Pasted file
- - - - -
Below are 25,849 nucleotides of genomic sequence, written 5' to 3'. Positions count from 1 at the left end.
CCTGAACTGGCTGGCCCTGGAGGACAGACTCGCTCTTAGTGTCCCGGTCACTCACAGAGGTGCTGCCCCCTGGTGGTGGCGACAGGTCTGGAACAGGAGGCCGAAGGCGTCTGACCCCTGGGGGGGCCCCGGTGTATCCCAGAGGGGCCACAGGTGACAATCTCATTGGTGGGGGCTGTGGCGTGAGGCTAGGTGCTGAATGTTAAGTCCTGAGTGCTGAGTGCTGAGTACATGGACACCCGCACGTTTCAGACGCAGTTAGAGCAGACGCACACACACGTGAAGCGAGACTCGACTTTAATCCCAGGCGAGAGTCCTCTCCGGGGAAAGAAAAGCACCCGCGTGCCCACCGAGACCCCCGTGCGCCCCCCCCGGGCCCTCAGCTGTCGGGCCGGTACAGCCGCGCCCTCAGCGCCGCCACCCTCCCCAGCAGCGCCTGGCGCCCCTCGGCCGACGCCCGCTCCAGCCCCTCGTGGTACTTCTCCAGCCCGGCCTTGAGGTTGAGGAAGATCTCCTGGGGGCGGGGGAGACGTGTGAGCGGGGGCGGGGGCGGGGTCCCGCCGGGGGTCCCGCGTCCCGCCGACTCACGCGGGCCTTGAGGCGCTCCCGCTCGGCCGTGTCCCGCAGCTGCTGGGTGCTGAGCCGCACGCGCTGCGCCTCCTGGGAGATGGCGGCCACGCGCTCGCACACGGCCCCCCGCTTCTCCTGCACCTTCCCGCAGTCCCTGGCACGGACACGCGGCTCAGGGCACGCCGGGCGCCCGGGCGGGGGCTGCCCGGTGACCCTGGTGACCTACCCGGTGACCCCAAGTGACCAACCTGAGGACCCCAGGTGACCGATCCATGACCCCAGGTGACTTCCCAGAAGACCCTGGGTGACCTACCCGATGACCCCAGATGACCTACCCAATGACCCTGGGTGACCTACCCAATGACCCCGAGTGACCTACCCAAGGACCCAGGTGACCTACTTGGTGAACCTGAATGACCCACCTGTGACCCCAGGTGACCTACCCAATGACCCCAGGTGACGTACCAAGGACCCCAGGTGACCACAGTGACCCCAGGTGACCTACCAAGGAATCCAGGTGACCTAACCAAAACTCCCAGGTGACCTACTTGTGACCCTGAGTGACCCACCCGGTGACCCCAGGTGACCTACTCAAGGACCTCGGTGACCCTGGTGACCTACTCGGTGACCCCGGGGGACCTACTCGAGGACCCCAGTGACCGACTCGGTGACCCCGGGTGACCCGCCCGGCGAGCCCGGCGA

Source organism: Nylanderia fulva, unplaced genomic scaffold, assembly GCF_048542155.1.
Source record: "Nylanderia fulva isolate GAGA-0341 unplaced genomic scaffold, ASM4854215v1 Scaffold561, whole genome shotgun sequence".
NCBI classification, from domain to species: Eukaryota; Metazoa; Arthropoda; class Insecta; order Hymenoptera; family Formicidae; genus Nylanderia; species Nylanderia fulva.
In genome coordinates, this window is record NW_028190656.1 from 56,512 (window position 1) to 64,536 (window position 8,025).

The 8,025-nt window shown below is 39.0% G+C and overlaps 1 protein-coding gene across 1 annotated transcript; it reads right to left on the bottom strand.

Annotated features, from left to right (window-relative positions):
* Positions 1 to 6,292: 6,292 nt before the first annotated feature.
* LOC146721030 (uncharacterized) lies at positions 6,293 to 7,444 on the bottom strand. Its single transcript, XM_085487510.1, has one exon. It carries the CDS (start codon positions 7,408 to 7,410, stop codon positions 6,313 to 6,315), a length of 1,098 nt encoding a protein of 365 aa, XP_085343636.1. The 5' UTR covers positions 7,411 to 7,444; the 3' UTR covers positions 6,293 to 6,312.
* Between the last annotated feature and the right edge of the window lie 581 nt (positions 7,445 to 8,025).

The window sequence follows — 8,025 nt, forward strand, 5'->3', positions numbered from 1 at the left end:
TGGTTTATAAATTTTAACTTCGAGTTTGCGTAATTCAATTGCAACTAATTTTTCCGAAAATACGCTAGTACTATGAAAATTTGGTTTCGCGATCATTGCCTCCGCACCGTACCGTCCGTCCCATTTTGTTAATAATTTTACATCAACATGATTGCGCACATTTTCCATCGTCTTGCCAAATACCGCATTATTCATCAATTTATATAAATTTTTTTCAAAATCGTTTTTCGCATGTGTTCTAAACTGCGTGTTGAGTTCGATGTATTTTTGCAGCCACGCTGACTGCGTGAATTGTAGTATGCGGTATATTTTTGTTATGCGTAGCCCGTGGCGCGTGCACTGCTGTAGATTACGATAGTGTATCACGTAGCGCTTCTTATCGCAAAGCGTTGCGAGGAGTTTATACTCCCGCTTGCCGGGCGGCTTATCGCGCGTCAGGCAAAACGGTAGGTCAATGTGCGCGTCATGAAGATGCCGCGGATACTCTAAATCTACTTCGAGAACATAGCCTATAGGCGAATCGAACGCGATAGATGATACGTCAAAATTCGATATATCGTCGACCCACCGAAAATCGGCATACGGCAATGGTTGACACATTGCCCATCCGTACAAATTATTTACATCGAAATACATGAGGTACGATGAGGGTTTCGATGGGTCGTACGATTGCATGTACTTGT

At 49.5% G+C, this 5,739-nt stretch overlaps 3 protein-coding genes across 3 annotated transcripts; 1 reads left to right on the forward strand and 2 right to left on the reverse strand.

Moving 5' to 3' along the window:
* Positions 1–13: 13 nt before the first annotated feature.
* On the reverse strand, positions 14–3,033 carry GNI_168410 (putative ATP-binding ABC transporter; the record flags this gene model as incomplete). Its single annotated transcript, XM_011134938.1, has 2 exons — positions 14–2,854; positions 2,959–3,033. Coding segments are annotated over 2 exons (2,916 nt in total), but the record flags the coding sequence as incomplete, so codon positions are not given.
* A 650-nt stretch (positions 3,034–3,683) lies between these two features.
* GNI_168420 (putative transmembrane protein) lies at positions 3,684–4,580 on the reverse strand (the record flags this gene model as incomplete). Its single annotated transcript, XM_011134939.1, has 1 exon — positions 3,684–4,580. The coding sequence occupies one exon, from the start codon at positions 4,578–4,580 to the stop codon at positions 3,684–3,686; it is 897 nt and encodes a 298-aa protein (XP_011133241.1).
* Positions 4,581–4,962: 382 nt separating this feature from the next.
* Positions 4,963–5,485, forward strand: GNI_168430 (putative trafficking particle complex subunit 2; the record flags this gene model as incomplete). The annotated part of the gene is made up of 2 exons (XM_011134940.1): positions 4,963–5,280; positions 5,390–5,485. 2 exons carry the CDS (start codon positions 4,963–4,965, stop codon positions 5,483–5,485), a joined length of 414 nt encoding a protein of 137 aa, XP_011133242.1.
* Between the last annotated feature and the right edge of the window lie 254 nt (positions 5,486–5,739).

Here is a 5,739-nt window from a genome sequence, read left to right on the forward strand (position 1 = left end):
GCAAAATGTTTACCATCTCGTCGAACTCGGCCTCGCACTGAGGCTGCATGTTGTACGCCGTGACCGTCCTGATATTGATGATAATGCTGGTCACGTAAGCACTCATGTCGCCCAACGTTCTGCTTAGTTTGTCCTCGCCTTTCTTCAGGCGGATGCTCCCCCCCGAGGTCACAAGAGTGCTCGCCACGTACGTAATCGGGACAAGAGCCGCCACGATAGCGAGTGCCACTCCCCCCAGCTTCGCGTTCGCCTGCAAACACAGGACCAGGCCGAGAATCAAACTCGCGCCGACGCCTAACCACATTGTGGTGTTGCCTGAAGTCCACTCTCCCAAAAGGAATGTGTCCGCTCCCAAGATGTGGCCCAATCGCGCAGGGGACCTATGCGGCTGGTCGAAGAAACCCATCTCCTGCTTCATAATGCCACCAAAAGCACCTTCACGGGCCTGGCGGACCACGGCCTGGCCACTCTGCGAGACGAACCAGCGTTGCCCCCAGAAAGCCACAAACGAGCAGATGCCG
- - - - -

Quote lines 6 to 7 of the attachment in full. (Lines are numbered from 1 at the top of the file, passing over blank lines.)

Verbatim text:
In genome coordinates, this window is record NW_028190656.1 from 56,512 (window position 1) to 64,536 (window position 8,025).

The 8,025-nt window shown below is 39.0% G+C and overlaps 1 protein-coding gene across 1 annotated transcript; it reads right to left on the bottom strand.